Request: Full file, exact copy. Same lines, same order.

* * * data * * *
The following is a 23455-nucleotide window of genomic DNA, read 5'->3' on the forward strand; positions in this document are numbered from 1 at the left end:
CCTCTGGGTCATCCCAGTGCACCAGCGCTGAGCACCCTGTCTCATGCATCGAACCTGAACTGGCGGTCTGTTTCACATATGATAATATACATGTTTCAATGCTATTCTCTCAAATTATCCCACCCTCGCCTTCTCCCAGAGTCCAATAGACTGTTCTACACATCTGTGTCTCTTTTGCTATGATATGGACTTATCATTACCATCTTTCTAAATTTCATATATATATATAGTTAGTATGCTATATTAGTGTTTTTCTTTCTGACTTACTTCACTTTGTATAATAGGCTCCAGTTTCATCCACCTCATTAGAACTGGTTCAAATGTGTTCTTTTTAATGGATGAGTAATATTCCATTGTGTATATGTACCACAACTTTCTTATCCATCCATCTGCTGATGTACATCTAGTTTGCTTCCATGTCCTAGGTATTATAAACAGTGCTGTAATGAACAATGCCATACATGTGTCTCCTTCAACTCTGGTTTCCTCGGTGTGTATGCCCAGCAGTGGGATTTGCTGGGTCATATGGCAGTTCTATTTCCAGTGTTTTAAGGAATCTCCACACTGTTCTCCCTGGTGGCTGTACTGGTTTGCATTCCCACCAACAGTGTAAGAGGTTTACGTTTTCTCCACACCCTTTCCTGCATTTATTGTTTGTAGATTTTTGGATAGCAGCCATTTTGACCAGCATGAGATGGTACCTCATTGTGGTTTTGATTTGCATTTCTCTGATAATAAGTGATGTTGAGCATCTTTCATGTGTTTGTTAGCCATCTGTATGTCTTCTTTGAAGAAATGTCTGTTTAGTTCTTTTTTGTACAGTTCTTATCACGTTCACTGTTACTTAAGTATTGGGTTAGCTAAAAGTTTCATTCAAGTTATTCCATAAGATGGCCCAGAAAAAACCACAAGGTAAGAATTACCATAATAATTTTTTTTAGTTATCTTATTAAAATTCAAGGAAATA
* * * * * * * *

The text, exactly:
The following is a 23455-nucleotide window of genomic DNA, read 5'->3' on the forward strand; positions in this document are numbered from 1 at the left end:
CCTCTGGGTCATCCCAGTGCACCAGCGCTGAGCACCCTGTCTCATGCATCGAACCTGAACTGGCGGTCTGTTTCACATATGATAATATACATGTTTCAATGCTATTCTCTCAAATTATCCCACCCTCGCCTTCTCCCAGAGTCCAATAGACTGTTCTACACATCTGTGTCTCTTTTGCTATGATATGGACTTATCATTACCATCTTTCTAAATTTCATATATATATATAGTTAGTATGCTATATTAGTGTTTTTCTTTCTGACTTACTTCACTTTGTATAATAGGCTCCAGTTTCATCCACCTCATTAGAACTGGTTCAAATGTGTTCTTTTTAATGGATGAGTAATATTCCATTGTGTATATGTACCACAACTTTCTTATCCATCCATCTGCTGATGTACATCTAGTTTGCTTCCATGTCCTAGGTATTATAAACAGTGCTGTAATGAACAATGCCATACATGTGTCTCCTTCAACTCTGGTTTCCTCGGTGTGTATGCCCAGCAGTGGGATTTGCTGGGTCATATGGCAGTTCTATTTCCAGTGTTTTAAGGAATCTCCACACTGTTCTCCCTGGTGGCTGTACTGGTTTGCATTCCCACCAACAGTGTAAGAGGTTTACGTTTTCTCCACACCCTTTCCTGCATTTATTGTTTGTAGATTTTTGGATAGCAGCCATTTTGACCAGCATGAGATGGTACCTCATTGTGGTTTTGATTTGCATTTCTCTGATAATAAGTGATGTTGAGCATCTTTCATGTGTTTGTTAGCCATCTGTATGTCTTCTTTGAAGAAATGTCTGTTTAGTTCTTTTTTGTACAGTTCTTATCACGTTCACTGTTACTTAAGTATTGGGTTAGCTAAAAGTTTCATTCAAGTTATTCCATAAGATGGCCCAGAAAAAACCACAAGGTAAGAATTACCATAATAATTTTTTTTAGTTATCTTATTAAAATTCAAGGAAATA